This is an abbreviated post. The original can be found here.
The other day I was tinkering around in my garage and I decided to build a new ideology. I'm aware that there may be objections to this, such as:
1) Traditionalist objection - ideologies need time to grow and smooth out kinks
2) Moderate objection - ideological differences lead to conflict
3) Credential objection - special training is required to build ideologies
Let's call the two major current ideologies progressivism and conservatism. Progressivism is dominant, and conservatism is full of idiots, making it hard for either to come up with any good self-criticism.
If you're not a progressive or a conservative, you are probably a moderate or a libertarian. But "moderate" isn't an ideology, it's the lack of one. Consider the positions of a "moderate" in 1907 Vienna. You may notice that the political centre moves, and there's an incentive to move it, leading to conflict. We'll get back to this later. As for libertarians, you may notice that libertarianism seems obvious to a lot of people, but nobody's ever gotten around to implementing it.
So I built my own ideology, formalism. This was hard and required me to read a lot of strange old books. Don't try this at home. Formalism is basically an ideology trying to minimize violence. Violence has priority over other things to fix, like moral decay, because violence killed a few hundred million people last century, while moral decay only brought us American Idol. Furthermore, I'm going to think about minimizing violence as an engineering problem, not a moral problem.
Engineering problems are why some other ideologies like pacifism fail to curb violence. It creates an incentive to be a non-pacifist and rule over all the pacifists. And on second thought, "violence" is a little vague. If I steal your wallet and you order me to give it back on pain of pain, you're threatening violence against me, but I think you're still in the right.
So let's make clear rules for who owns what (like my wallet) and redefine "violence" to include rule-breaking that violates such ownership. Maybe the similar "violations" would be a better word. But where do we get rules from? In short, we get them from contracts we agree to. For example, if I own a street, I could choose to only let people onto my street if they agree to my rules. Streets are a bit inconvenient for this sort of thing, let's instead consider at least owning entire cities, maybe even countries, where different owners can set different rules.
Ownership is a very messy deal, so I'm going to be pragmatic and suggest that we start by simply formalizing all current control into ownership, rather than dicker over who has a moral right to what. For example, the US government controls the area known as the US, partly by means of a very large force of heavily armed people, so the US government owns the US. Sorry, American libertarians, this means you owe taxes to the US government, since you're on their property and subject to their rules.
Then again, you probably owe work to an employer, whose (possibly rented) property you're also on a lot of the time. Is there really that big a difference between the corporation employing you and the corporation owning your country? Well, there certainly wasn't until recently, and I'd say there still isn't. The US is different from Microsoft in that Microsoft gets a lot of its security from the US, but then the US also gets a lot of its software from MS. And I'm not buying that the US is so special because it's a sort of mercenary company.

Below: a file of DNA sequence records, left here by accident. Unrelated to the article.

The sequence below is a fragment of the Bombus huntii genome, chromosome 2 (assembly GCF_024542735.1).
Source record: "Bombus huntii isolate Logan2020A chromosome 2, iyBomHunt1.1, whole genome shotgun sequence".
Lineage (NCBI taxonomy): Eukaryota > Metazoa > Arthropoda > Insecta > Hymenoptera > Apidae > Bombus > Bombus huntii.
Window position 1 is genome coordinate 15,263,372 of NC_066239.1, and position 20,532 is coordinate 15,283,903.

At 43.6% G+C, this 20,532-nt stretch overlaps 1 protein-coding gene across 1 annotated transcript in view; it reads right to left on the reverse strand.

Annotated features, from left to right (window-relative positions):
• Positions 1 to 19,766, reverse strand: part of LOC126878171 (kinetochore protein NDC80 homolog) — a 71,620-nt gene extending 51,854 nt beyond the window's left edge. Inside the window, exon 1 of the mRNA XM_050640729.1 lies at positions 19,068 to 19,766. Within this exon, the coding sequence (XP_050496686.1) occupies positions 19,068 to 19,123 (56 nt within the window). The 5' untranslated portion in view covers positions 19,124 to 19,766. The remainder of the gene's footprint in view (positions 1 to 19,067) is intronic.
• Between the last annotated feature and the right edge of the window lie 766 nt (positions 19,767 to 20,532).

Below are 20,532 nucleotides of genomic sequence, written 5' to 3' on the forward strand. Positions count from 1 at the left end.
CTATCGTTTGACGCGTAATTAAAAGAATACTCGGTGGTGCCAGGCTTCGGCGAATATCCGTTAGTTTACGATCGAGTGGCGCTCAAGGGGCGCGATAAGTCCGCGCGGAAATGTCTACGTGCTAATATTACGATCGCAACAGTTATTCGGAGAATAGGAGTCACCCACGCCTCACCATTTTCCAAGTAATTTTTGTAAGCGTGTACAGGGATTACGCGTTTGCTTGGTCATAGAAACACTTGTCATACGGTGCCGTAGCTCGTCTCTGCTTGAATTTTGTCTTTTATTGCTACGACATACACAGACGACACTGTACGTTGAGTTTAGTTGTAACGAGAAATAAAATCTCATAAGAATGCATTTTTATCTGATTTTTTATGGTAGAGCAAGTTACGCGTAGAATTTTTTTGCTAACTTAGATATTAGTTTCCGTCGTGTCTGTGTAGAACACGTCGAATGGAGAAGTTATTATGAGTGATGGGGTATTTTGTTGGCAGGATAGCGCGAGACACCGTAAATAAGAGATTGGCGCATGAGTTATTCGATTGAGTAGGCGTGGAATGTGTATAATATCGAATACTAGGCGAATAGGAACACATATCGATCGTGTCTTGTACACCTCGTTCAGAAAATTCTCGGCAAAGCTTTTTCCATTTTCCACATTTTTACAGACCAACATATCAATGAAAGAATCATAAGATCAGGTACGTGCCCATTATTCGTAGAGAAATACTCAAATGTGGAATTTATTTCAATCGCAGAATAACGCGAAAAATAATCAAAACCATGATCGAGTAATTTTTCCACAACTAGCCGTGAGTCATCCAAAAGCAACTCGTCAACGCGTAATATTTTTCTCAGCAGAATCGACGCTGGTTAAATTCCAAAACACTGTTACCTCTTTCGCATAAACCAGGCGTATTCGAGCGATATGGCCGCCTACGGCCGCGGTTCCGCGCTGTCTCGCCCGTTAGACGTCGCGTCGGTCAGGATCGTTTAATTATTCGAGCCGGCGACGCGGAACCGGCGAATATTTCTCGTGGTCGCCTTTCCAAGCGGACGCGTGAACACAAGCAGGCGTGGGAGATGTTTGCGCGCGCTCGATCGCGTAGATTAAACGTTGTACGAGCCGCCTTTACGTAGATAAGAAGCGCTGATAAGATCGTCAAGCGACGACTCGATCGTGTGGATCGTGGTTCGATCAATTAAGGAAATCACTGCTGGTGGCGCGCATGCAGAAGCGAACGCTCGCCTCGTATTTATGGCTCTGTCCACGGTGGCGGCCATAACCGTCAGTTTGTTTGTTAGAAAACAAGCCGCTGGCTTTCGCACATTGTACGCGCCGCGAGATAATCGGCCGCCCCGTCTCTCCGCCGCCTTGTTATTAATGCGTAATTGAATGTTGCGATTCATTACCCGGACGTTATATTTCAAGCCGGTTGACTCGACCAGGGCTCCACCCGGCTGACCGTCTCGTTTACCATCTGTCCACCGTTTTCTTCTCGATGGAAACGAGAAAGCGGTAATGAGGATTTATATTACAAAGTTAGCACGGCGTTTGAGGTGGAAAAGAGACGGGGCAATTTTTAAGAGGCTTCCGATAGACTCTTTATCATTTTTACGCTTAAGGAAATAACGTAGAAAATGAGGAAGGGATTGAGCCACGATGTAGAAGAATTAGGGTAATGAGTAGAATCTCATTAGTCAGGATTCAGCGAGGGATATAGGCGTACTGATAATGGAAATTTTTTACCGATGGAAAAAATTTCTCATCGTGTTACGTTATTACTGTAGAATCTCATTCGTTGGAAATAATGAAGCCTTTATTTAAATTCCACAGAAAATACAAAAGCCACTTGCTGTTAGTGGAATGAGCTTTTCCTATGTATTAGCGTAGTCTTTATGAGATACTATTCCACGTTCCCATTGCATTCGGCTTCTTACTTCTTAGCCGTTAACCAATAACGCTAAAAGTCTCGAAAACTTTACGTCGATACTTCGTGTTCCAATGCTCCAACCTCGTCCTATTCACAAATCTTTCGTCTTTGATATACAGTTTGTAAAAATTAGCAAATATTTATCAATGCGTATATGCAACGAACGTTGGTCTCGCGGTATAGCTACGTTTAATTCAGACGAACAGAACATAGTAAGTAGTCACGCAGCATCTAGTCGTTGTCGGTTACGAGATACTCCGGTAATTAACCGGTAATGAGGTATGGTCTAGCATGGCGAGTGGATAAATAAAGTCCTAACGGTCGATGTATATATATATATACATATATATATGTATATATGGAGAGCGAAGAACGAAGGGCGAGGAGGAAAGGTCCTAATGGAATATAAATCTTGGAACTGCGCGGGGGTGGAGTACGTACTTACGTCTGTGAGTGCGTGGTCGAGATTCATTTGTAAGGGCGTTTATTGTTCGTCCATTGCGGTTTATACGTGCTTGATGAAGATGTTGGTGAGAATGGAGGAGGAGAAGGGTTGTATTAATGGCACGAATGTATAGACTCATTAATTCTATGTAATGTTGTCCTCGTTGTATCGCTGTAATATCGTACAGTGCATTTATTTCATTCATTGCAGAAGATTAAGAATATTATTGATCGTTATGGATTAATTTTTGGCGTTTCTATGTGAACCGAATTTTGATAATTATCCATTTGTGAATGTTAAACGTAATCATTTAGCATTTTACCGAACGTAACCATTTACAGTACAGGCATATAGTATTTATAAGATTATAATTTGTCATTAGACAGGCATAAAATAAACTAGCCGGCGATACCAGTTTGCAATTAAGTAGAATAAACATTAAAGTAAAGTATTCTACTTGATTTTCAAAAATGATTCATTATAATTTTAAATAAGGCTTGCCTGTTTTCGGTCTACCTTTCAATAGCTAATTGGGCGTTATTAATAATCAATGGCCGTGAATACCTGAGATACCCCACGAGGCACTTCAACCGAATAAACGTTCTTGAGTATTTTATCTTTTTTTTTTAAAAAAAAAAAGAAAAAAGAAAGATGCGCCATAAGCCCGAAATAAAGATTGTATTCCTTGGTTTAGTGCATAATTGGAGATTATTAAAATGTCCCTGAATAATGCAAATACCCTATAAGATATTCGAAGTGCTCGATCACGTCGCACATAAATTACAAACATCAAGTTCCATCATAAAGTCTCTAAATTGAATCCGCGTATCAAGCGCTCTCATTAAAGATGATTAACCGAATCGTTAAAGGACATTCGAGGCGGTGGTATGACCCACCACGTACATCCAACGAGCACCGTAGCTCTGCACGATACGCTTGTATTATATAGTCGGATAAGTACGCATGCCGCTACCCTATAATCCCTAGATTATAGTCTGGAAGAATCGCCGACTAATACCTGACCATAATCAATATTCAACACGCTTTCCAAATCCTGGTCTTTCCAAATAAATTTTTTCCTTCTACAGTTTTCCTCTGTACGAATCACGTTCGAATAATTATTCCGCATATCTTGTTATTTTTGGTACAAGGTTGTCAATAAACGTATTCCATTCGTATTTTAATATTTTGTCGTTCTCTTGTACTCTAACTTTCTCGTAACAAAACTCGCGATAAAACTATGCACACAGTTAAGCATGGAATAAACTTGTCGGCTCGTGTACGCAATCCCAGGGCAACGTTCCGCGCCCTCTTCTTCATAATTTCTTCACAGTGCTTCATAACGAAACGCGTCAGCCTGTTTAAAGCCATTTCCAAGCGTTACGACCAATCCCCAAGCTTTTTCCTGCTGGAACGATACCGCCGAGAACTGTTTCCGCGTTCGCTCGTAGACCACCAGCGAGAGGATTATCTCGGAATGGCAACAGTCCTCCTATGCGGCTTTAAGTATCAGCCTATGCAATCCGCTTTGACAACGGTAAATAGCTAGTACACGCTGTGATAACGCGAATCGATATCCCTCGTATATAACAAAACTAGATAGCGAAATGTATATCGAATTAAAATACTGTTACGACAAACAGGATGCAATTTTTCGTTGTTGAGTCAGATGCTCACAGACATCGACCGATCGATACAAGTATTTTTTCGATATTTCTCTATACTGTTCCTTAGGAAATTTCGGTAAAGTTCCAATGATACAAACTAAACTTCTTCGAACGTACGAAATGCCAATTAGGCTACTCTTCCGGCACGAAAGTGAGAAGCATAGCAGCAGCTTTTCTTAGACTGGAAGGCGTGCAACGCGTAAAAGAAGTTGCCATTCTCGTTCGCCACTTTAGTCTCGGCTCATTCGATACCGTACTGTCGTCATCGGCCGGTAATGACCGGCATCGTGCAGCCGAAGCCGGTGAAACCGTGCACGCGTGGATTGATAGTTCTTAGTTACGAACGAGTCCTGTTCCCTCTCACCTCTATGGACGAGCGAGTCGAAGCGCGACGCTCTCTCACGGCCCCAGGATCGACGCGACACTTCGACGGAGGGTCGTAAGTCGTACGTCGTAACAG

MS only incidentally makes software, though. Making software is a secondary goal to Microsoft's primary goal as a corporation: shareholder profit. MS produces profit by producing and selling software. But if we consider the US as a corporation... you know, I haven't the foggiest idea what the US has as a goal. I don't even know who's the CEO-equivalent. Certainly not the President, who can't fire anyone. I don't even see that the President makes much of a difference. It's a mess.
So here's the formalist manifesto: The US is a corporation, not a supernatural entity, and should be treated as such. Identify who controls what, give them an ownership title, and let them trade their owned bits around. Then the various owners can figure out what they want to do with it, and things will get clearer and better.
To a formalist, it's important to identify control properly in order to figure out how to assign ownership. Remember that we are pragmatic here: we are figuring out who controls what, not who should control what. This would probably be a lot easier to do if we had the New York Times supporting our plan. Which suggests that the NYT has a good deal of control over the US, and thus should be credited with partial ownership.
Hypothetically, let's say we gave the NYT full ownership of the US. What would it do with this? Do good? Vanquish evil? I'm sure you could vanquish a lot of evil with a million man army, a hundred million man labor force, and the US nuclear arsenal. The US has a lot of assets. But it also has a lot of debts. Let's securitize all the debts so that they can be traded as well.
But should we have a US in the first place? City-states like Singapore, Hong Kong and Dubai seem to work better. We notice that these are all relatively prosperous and politics-free. In fact, they're run like corporations, some family-owned. And their lack of democracy has failed to turn them into Nazi Germany. Hopefully, formalism in the US will result in it splitting into several smaller, more prosperous, politics-free, undemocratic, better city-states like Dubai.
Formalist conclusion: As was generally agreed until recently, democracy sucks.